Also at stake is Americans' future ability to gain access to credit. If foreign companies and governments abandon United States investments, home, auto and credit card loans will be much more difficult to come by.

Under these circumstances, it is somewhere between probable and highly certain that the United States' defense expenditures will be constrained to levels far below today's.

Rational defense policy should begin with that constraint.

So let us assume that we may face future conventional threats. How do we respond cheaply?


Its natural human psychology to project the recent past into the future. You see that in financial market forecasting all the time.

I would like to see a more fundamental strategic debate here in the US. What is our national interest? How does our national interest align with/or collide with the national interests of the other major actors? What role should the military and other levers of national power play in exercising our national interest?

In my opinion such a debate should lead to a more balanced policy. I believe we have been on auto-pilot for far too long and over the past 8 years that auto-pilot has been hijacked by the neo-con kleptocrats. In any case we may be forced into a new policy regime due to our updated financial constraints.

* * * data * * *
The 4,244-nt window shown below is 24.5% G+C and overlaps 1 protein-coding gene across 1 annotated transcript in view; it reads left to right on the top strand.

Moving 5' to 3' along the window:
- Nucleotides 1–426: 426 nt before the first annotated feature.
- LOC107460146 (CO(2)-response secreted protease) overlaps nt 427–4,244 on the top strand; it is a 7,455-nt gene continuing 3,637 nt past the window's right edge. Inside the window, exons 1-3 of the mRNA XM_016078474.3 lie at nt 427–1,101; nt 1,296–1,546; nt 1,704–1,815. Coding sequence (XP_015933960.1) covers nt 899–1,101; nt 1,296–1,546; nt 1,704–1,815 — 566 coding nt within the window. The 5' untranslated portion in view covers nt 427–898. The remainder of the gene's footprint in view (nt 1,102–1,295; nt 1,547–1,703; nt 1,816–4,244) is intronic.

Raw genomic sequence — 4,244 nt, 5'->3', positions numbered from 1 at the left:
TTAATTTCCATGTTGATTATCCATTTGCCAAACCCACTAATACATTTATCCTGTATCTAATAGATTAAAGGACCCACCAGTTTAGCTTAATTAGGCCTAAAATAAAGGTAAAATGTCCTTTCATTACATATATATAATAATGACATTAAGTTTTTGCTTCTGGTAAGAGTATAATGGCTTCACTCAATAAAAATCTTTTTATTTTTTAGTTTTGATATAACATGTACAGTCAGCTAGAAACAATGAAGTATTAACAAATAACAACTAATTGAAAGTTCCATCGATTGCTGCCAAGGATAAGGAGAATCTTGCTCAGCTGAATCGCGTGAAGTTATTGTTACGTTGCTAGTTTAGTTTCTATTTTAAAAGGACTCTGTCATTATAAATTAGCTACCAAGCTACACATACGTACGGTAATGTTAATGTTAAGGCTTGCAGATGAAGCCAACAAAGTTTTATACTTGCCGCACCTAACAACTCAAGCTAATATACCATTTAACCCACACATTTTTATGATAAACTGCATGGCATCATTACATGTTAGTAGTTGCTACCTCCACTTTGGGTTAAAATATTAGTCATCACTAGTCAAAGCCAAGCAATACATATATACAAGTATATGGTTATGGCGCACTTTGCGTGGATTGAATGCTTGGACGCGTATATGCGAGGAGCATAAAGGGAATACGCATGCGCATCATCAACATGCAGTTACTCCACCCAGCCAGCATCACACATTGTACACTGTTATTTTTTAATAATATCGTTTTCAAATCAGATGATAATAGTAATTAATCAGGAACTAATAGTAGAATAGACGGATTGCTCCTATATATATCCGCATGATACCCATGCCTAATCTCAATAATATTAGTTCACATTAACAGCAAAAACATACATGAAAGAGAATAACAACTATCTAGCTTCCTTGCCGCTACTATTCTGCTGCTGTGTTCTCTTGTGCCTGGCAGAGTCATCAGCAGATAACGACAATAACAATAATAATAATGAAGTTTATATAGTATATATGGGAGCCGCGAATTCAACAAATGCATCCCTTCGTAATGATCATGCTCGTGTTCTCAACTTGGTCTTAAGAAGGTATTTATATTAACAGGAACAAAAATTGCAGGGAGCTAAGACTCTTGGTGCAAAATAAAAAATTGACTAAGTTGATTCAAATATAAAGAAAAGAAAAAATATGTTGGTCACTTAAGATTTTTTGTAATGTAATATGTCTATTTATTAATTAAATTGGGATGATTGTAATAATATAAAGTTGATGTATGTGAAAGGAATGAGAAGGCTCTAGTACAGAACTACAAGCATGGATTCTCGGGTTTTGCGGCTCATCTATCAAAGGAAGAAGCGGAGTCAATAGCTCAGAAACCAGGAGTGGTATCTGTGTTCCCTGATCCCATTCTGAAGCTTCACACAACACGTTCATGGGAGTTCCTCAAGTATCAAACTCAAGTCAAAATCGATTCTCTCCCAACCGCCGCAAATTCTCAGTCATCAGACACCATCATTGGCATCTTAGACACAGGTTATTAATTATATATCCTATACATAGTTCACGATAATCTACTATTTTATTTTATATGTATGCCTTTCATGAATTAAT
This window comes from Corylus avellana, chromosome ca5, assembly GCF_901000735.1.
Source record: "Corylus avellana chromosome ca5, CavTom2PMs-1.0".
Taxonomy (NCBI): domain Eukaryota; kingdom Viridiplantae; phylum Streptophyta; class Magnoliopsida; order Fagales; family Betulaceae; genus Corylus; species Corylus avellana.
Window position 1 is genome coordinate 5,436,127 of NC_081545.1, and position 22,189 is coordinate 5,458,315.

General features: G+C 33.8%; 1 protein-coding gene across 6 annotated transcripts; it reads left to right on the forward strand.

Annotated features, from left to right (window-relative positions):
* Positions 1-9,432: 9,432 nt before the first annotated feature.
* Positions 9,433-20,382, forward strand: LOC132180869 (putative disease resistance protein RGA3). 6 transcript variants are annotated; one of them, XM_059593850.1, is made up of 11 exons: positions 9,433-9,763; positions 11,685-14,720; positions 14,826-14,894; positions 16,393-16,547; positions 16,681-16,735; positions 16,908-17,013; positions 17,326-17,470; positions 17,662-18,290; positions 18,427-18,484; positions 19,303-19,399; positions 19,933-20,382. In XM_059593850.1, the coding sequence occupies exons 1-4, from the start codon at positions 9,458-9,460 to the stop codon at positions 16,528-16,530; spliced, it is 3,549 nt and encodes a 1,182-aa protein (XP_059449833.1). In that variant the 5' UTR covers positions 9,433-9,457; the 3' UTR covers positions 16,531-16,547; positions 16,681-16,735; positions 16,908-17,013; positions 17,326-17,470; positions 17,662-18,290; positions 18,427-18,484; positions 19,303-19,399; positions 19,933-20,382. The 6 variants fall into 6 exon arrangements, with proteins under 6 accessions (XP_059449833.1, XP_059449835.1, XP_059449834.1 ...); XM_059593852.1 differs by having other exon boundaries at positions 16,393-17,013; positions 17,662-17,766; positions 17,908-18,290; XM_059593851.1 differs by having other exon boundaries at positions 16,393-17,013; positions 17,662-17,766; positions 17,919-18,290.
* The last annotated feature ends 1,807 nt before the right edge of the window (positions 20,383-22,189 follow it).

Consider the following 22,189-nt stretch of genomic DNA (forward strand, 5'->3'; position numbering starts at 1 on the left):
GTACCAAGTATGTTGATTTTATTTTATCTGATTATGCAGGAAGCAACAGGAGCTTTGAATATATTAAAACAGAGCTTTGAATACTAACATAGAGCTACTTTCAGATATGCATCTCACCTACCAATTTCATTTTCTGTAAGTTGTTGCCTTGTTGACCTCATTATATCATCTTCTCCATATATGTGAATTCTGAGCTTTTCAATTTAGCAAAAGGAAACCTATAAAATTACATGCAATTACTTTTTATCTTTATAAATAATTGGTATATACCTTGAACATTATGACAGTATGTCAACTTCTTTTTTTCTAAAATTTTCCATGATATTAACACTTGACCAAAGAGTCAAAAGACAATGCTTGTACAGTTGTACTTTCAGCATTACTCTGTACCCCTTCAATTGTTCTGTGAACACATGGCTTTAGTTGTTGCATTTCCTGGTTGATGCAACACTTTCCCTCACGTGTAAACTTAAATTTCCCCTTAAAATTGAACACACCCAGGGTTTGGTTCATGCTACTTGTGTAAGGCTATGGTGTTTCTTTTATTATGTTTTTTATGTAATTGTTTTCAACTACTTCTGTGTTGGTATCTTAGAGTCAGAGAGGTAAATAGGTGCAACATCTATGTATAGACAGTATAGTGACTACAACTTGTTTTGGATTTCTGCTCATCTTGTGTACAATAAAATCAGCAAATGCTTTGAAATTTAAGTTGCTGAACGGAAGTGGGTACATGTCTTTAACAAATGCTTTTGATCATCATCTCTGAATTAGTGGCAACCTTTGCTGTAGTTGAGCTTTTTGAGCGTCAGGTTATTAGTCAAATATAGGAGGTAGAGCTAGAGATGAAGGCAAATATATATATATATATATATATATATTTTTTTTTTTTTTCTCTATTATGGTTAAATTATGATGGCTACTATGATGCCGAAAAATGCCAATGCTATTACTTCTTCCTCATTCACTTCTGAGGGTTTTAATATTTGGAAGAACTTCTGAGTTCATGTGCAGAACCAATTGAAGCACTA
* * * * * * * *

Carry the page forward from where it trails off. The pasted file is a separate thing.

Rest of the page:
There are 179 countries in the world. 2/3 of them hardly have functional airforce or the size simply is too small to have standing army that can project beyond border.

3/4 of the rest are major allies or allies.

I don't know about you. but I really can't see why planning to balance the power of Russia, China, Iran will take gigantic amount of hypothetical situation. The quantities are known. Their capabilities and their national intentions are fairly clear.

So now we have smaller countries. Containing loose guerilla. But those are the domain of light infantry and special operation. We don't need large tank formation, B2, F-22 or ICBM to fight in afghanistan, Lebanon, or Iraq/Iran even.

The Pentagon just want more toys. that's what.

PS. China is winning the war by way of market economy. They simply throw money at Taiwan and rest of Asia. Russia is buying the entire eurasia's gas supply and accept euro transaction.

Basically, we are turning into Soviet. While the rest of the planet simply doing business and bypassing us.

Ralph Hitchens

I agree with the above. It's exceedingly hard to visualize a "big war" situation in today's world, and the cost of preparing for such while simultaneously equipping and training for LIC/4GW (whatever you wish to call it) would be prohibitive.


Reuters today: Making defense cuts seen tough for McCain, Obama

A recent report by the Government Accountability Office concluded that the cost of the Pentagon's major acquisition programs doubled to $1.6 trillion in fiscal 2007 from $790 billion in fiscal 2000, and average development costs rose 40 percent over that eight-year period.
I'd recommend shorting defense industries shares. The U.S. is too broke to sustain those prices.

Dave of Maryland

So let us assume that we may face future conventional threats. How do we respond cheaply?